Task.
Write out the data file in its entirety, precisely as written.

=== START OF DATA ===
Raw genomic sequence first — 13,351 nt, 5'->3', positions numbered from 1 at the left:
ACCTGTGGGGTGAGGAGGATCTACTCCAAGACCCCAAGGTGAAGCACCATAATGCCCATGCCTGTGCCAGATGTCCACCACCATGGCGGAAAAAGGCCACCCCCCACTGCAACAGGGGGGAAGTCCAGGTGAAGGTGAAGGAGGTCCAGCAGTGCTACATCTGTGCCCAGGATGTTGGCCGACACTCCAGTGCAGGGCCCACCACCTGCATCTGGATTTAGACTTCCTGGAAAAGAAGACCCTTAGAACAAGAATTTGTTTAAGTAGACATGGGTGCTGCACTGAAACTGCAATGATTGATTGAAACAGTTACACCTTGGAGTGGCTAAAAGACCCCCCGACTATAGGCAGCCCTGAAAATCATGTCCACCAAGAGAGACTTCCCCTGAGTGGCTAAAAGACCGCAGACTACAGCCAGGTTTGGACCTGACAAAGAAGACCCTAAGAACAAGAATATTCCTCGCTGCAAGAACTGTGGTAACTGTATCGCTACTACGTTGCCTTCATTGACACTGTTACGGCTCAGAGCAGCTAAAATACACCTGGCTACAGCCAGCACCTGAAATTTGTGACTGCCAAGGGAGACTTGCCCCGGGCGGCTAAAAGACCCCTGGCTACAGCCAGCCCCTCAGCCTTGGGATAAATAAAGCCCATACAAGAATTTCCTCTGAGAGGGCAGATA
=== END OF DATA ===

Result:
Raw genomic sequence first — 13,351 nt, 5'->3', positions numbered from 1 at the left:
ACCTGTGGGGTGAGGAGGATCTACTCCAAGACCCCAAGGTGAAGCACCATAATGCCCATGCCTGTGCCAGATGTCCACCACCATGGCGGAAAAAGGCCACCCCCCACTGCAACAGGGGGGAAGTCCAGGTGAAGGTGAAGGAGGTCCAGCAGTGCTACATCTGTGCCCAGGATGTTGGCCGACACTCCAGTGCAGGGCCCACCACCTGCATCTGGATTTAGACTTCCTGGAAAAGAAGACCCTTAGAACAAGAATTTGTTTAAGTAGACATGGGTGCTGCACTGAAACTGCAATGATTGATTGAAACAGTTACACCTTGGAGTGGCTAAAAGACCCCCCGACTATAGGCAGCCCTGAAAATCATGTCCACCAAGAGAGACTTCCCCTGAGTGGCTAAAAGACCGCAGACTACAGCCAGGTTTGGACCTGACAAAGAAGACCCTAAGAACAAGAATATTCCTCGCTGCAAGAACTGTGGTAACTGTATCGCTACTACGTTGCCTTCATTGACACTGTTACGGCTCAGAGCAGCTAAAATACACCTGGCTACAGCCAGCACCTGAAATTTGTGACTGCCAAGGGAGACTTGCCCCGGGCGGCTAAAAGACCCCTGGCTACAGCCAGCCCCTCAGCCTTGGGATAAATAAAGCCCATACAAGAATTTCCTCTGAGAGGGCAGATA